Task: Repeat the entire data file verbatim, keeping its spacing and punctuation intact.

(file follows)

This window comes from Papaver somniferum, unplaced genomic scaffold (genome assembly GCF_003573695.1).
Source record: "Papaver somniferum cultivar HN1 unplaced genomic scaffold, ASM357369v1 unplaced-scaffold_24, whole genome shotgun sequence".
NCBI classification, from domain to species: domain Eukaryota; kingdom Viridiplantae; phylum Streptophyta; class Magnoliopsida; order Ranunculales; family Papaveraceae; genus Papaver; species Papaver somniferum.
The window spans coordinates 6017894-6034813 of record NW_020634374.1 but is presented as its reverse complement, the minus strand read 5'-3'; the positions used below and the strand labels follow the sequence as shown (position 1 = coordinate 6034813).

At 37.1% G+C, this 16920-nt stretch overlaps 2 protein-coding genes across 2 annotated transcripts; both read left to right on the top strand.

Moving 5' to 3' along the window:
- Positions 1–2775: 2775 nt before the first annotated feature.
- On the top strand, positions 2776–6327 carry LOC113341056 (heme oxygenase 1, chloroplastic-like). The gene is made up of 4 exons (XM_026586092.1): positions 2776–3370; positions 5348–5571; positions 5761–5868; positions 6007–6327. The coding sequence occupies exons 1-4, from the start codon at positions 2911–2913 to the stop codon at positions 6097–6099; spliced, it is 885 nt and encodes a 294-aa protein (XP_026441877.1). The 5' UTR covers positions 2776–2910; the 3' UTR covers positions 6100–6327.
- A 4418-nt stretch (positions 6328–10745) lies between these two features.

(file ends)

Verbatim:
This window comes from Papaver somniferum, unplaced genomic scaffold (genome assembly GCF_003573695.1).
Source record: "Papaver somniferum cultivar HN1 unplaced genomic scaffold, ASM357369v1 unplaced-scaffold_24, whole genome shotgun sequence".
NCBI classification, from domain to species: domain Eukaryota; kingdom Viridiplantae; phylum Streptophyta; class Magnoliopsida; order Ranunculales; family Papaveraceae; genus Papaver; species Papaver somniferum.
The window spans coordinates 6017894-6034813 of record NW_020634374.1 but is presented as its reverse complement, the minus strand read 5'-3'; the positions used below and the strand labels follow the sequence as shown (position 1 = coordinate 6034813).

At 37.1% G+C, this 16920-nt stretch overlaps 2 protein-coding genes across 2 annotated transcripts; both read left to right on the top strand.

Moving 5' to 3' along the window:
- Positions 1–2775: 2775 nt before the first annotated feature.
- On the top strand, positions 2776–6327 carry LOC113341056 (heme oxygenase 1, chloroplastic-like). The gene is made up of 4 exons (XM_026586092.1): positions 2776–3370; positions 5348–5571; positions 5761–5868; positions 6007–6327. The coding sequence occupies exons 1-4, from the start codon at positions 2911–2913 to the stop codon at positions 6097–6099; spliced, it is 885 nt and encodes a 294-aa protein (XP_026441877.1). The 5' UTR covers positions 2776–2910; the 3' UTR covers positions 6100–6327.
- A 4418-nt stretch (positions 6328–10745) lies between these two features.